Speculation abounds that Aldridge will explore other teams in free agency this summer.  If he signs elsewhere, the power forward will forgo his Bird rights – reducing his potential payday to $80 million over four years.

Leaving for a one-year deal at $18.8 million would open the door for Aldridge to re-sign at $124 million contract over four.

A number of All-Stars and high-impact free agents will need to make similar decisions like Marc Gasol, Kevin Love (player option), Paul Millsap, Brook Lopez (player option), Al Jefferson (player option), Monta Ellis (player option), Greg Monroe, Roy Hibbert (player option) and Goran Dragic (player option) among others.

Some should certainly cash in now.  How many top-tier players were injured this past season?

The compromise for many could be two-year deals with player opt-outs.

2015-16 Restricted Free Agents

This summer’s class of restricted free agents also have a lot to weigh with the new NBA economy, as do the teams looking to sign or re-sign them.

Is Draymond Green, of the Golden State Warriors, a max player?  If the Warriors re-sign him at a starting salary of $15.7 million, he would make up to $16.9 million in the second year of his new deal.

Would Green then be considered a bargain, making about $4 million less than the $20.8 million maximum in 2016-17?

The math is similar for Kawhi Leonard and Jimmy Butler.  There should be no economic reason their respective teams aren’t willing to pay them in full this summer.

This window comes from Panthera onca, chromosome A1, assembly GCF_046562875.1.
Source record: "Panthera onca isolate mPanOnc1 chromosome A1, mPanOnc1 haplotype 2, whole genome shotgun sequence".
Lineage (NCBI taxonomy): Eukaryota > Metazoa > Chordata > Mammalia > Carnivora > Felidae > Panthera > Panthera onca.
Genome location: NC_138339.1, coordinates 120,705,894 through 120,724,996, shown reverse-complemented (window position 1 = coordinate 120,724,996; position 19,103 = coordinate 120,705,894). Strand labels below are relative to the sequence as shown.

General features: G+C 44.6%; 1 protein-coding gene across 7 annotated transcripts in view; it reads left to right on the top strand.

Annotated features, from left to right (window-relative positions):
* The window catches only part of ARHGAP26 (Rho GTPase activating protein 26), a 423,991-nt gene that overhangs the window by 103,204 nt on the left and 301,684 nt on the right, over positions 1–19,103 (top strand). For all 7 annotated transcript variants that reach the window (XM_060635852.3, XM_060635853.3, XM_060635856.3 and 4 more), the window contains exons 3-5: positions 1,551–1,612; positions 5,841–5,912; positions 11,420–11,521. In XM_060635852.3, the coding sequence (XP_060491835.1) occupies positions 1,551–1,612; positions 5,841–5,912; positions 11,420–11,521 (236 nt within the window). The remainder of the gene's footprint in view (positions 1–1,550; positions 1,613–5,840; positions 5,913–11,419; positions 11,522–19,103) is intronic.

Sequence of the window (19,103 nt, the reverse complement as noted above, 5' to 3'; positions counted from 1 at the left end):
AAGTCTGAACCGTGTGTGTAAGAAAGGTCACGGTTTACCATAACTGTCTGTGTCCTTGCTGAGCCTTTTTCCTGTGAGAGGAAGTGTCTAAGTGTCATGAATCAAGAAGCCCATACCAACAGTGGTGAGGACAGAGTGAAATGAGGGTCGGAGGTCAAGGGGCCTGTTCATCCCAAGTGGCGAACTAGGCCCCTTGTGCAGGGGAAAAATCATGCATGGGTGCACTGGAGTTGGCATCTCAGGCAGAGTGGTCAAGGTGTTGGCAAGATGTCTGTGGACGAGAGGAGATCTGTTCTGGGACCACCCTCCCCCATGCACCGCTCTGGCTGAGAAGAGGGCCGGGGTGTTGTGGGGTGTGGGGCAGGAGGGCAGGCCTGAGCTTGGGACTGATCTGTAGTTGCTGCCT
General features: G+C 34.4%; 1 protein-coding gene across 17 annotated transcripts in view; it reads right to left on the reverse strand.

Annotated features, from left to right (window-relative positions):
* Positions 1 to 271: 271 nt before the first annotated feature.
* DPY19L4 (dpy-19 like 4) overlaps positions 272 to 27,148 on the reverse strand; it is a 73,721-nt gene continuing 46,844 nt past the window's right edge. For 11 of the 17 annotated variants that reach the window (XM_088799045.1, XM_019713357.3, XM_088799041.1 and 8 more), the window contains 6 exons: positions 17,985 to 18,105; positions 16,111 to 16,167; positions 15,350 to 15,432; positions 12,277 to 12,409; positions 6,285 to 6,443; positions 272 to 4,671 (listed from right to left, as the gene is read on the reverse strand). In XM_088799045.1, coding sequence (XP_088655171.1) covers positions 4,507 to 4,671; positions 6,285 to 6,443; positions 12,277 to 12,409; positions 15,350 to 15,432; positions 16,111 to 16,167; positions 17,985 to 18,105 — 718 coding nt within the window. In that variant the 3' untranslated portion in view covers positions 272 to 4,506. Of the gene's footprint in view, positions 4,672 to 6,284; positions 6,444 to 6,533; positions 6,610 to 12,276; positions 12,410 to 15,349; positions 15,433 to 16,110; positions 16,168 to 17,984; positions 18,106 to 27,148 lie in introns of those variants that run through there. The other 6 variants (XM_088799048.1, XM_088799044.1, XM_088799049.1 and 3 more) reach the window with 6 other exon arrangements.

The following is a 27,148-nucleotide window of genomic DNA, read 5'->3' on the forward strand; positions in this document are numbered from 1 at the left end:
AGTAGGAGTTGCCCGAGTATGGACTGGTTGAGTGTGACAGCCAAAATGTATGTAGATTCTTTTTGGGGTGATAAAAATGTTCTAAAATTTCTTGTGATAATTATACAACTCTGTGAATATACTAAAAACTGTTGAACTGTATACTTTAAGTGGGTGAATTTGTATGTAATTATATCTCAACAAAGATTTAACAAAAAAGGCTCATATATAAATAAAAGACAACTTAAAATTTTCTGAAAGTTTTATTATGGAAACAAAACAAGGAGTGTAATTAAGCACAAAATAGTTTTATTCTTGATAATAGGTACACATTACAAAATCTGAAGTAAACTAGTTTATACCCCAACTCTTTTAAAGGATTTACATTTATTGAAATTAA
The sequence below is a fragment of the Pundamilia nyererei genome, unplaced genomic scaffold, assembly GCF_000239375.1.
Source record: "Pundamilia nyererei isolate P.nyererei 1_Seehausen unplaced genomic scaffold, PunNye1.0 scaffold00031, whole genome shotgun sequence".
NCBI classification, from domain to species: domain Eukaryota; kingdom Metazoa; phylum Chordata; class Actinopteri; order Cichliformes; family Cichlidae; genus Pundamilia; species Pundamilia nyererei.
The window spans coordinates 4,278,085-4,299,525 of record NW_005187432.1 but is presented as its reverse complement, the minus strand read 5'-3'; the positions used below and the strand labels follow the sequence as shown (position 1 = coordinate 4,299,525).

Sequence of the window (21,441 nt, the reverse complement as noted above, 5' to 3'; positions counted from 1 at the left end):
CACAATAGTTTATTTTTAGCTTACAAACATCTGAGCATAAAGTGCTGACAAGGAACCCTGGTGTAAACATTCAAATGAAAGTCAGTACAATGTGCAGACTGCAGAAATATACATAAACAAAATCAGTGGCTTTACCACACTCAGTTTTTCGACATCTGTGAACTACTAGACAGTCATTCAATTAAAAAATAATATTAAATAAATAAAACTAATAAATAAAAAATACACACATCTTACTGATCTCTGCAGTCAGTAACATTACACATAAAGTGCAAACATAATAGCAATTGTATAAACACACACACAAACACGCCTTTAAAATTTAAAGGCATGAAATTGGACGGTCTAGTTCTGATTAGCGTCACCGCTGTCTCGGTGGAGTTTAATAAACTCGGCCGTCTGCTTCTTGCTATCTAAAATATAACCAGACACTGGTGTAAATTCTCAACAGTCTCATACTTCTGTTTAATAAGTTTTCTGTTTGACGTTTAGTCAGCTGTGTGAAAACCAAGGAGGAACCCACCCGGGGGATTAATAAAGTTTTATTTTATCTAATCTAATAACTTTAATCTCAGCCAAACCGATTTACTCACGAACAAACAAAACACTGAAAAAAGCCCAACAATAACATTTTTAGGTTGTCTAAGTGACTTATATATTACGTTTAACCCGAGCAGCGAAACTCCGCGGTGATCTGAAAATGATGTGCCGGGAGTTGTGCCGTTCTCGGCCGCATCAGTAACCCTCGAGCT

Would Green, Leonard or Butler be willing to tempt fate with a one-season deal to take advantage of the higher cap a year later?

If other talents like Tobias Harris, Enes Kanter, Reggie Jackson, Brandon Knight, Tristan Thompson or Khris Middleton can cash in with big contracts, they should take the money and run – regardless of the ensuing cap jump.

Short deals may be more lucrative in the long run, but there’s a true benefit in a player striking while the iron is hot.  Those same large offers may not be there in a year’s time.

Naturally for teams, there’s a greater incentive to locking in players before the salary cap makes its jump.  The slew of restricted free agents, coming off of rookie-scale or minimum contracts, may be more-willing to cash in now than their unrestricted peers.

First-Round Extensions

New Orleans Pelicans forward Anthony Davis is eligible for an extension this summer.  The team can offer Davis a maximum contract based on the 2016-17 salary cap.

If Davis is voted in next year as an All-Star starter for a second time, or is selected to the All-NBA first, second or third teams twice over the next two seasons, he will qualify for a middle-tier maximum salary despite his number of years in the league.

That number would reach nearly $144 million over five years as the Pelicans’ designated player.

Damian Lillard, Andre Drummond, Bradley Beal, Harrison Barnes, John Henson, Dion Waiters and Jonas Valanciunas, among others, will also be extension-eligible this summer.

None are likely to qualify for the higher-salary tier like Davis, but they could still sign four-year deals at $93 million or five-year deals at $120 million.  Lillard has a shot still, if named to one of the three All-NBA teams.


Eric Pincus is a Senior Writer for Basketball Insiders, with a focus on the business side of the game.